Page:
Welcome back Monkeynauts,


It's Monday, so that means I'm going to tell you to download my App, from the Apple App Store, before launching into the top stories the Pips found interesting last week. Let's take a look, shall we?



Let's start this week with something that might hit close to home for several of you, including your favorite Monkey twitter aggregate: Blizzard's Battle.net Hacked - Recommends All Users Change Passwords. This was the most retweeted article I saw on Friday, followed directly by Ars Technica's more in depth breakdown; Hackers collect significant account details from Blizzard servers. The fact that the hack exposed not only the passwords, but the personal security questions and answers, is the bit that I'm paying close attention to. Now, for those of you who haven't logged in to your Night Elf Mohawk in the past year, this might not be that dramatic of a breach for you. In any case, Blizzard is recommending that everyone with an account on Battle.net log in and change their passwords. Unlike a great deal of other high profile breaches of late - Blizzard was quick to respond and got information out to the public in a very timely manner, so lots of credit there.


If I wasn't already paranoid enough about my various passwords and security questions, I absolutely was after reading the full aftermath of Mat Honan's epic hack: How Apple and Amazon Security Flaws Led to My Epic Hacking. In a beautifully efficient and brutal attack, Mat's attackers took over his google accounts, deleted all of his gmail, wiped the data on his iPhone, iPad, and Macbook, and then took over his Gizmodo twitter. Granted, my monkey accounts are not nearly as valued as a Wired and Gizmodo writer, but the moment I finished reading this article I made sure to turn on Google's Two Step Verification. The main take away from this very detailed and startling moment by moment account of a hack? Better passwords wouldn't have helped Mat at all. In fact, the attacker actually gained access into the first account by knowing only two pieces of information - Mat's billing address, and the last four digits of one of his credit card numbers. With this data, Mat's attackers bluffed their way into Apple and Amazon's services, and then were able to get access to every piece of digital data he owned. If you're like me, you'll find yourself setting up backups and security questions this week to avoid the catastrophe following the rare chance that you're next on this list.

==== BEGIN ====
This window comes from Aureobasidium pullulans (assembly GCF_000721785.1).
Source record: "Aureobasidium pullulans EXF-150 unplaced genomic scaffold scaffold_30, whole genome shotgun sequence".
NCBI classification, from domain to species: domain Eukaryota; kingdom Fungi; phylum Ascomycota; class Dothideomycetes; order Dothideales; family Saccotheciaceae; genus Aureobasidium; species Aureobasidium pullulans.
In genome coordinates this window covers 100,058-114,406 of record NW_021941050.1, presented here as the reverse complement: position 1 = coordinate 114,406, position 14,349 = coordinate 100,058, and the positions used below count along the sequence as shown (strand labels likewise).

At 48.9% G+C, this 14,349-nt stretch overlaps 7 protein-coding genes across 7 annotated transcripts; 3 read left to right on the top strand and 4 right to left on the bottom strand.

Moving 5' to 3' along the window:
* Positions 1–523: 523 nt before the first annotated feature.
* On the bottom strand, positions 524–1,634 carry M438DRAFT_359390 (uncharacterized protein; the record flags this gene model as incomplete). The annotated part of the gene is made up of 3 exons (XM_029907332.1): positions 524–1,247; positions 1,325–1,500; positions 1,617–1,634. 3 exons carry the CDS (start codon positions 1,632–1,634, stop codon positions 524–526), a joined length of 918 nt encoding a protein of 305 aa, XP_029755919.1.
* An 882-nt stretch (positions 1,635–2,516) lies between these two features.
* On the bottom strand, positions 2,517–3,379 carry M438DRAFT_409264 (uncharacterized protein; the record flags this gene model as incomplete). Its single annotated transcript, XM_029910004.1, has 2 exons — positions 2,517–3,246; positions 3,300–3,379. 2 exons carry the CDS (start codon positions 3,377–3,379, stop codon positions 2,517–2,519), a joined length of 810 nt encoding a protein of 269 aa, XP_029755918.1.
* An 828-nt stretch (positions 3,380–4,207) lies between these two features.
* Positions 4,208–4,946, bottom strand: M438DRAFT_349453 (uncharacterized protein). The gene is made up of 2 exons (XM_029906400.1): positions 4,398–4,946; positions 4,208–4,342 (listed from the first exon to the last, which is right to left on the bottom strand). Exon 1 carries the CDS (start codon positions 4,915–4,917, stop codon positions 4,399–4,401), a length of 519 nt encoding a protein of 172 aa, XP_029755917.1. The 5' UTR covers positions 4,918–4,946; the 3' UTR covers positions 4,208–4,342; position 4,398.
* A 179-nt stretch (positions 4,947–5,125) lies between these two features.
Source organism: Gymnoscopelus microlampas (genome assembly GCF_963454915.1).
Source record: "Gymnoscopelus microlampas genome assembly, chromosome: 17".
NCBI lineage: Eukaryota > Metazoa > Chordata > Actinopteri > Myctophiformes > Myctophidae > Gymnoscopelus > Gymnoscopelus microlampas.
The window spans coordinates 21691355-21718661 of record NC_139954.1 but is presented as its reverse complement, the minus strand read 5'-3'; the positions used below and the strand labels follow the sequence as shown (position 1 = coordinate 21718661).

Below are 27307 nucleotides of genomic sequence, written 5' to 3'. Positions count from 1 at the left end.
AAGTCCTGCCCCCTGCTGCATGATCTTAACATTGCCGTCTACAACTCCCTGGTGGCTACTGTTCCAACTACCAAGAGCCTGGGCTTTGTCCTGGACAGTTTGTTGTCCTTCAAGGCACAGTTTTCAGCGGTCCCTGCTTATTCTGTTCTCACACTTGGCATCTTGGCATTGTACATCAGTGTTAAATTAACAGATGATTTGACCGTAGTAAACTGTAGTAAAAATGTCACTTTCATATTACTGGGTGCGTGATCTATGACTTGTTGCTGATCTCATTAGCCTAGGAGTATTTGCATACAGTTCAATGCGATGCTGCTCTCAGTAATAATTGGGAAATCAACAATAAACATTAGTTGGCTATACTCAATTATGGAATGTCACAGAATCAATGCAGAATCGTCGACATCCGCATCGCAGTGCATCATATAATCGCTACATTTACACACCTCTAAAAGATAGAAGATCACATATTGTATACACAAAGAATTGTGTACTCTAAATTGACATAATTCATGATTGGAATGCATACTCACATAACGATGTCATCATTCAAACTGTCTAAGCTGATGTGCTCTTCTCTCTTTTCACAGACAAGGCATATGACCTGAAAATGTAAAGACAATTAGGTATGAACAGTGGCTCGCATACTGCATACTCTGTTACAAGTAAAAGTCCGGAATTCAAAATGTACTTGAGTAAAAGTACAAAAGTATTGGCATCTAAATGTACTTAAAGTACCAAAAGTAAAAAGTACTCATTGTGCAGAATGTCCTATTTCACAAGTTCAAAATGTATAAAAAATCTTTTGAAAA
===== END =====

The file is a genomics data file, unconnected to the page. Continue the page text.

Using Amazon as the pivot point, apparently some shipping labels got mixed up in the last few weeks: Man Orders TV Through Amazon, Gets Assault Rifle. Now, really anywhere you fall on the gun rights debate - I think we can all agree that watching the latest season of Game of Thrones on an Sig Sauer rifle instead of the 39" flat screen you ordered is a bit difficult. The article is pretty hilarious, but as shocking as it must be to open a package expecting a television and seeing a gun- opening a package expecting a gun and finding anything other than a gun must involve a cold sweat moment like nothing else. Also, I know Amazon really does have everything, but semi-automatic assault rifles? I think the last thing I bought from them was a thumb drive and a sci-fi novel, so maybe I'm not their target audience.


Back to Wired again for a moment, the always excellent Kim Zetter has a follow up article on the new evolution of the Flame and Stuxnet malware: Flame and Stuxnet Cousin Targets Lebanese Bank Customers, Carries Mysterious Payload. Generally, I could just put a link to Wired's excellent Threat Level page, and be done with it, as they do a fantastic job week after week, but this requires special mention. This article, about this newly uncovered spyware named Gauss looks to be targeting banks in and around the Middle East. The mystery here is that the payload of the malware is encrypted, and as of yet remains uncracked. We'll be hearing more on this one once the encryption is broken and as more evidence of its appearance starts to show up.


Last two links this week:

How to Hack NASA's Curiosity Mars Rover | News & Opinion | PCMag.com

WikiLeaks.org is crippled under a massive DDoS. Is the TrapWire leak to blame? | Naked Security


Usually I end with something lighthearted and funny, but I really can't beat getting an assault rifle in the mail from Amazon, so we'll call it a day here. Have you found an interesting, funny, or thought provoking article that you'd like to share?  Send it my way, and we'll see if anyone is making mention of it on my App as well.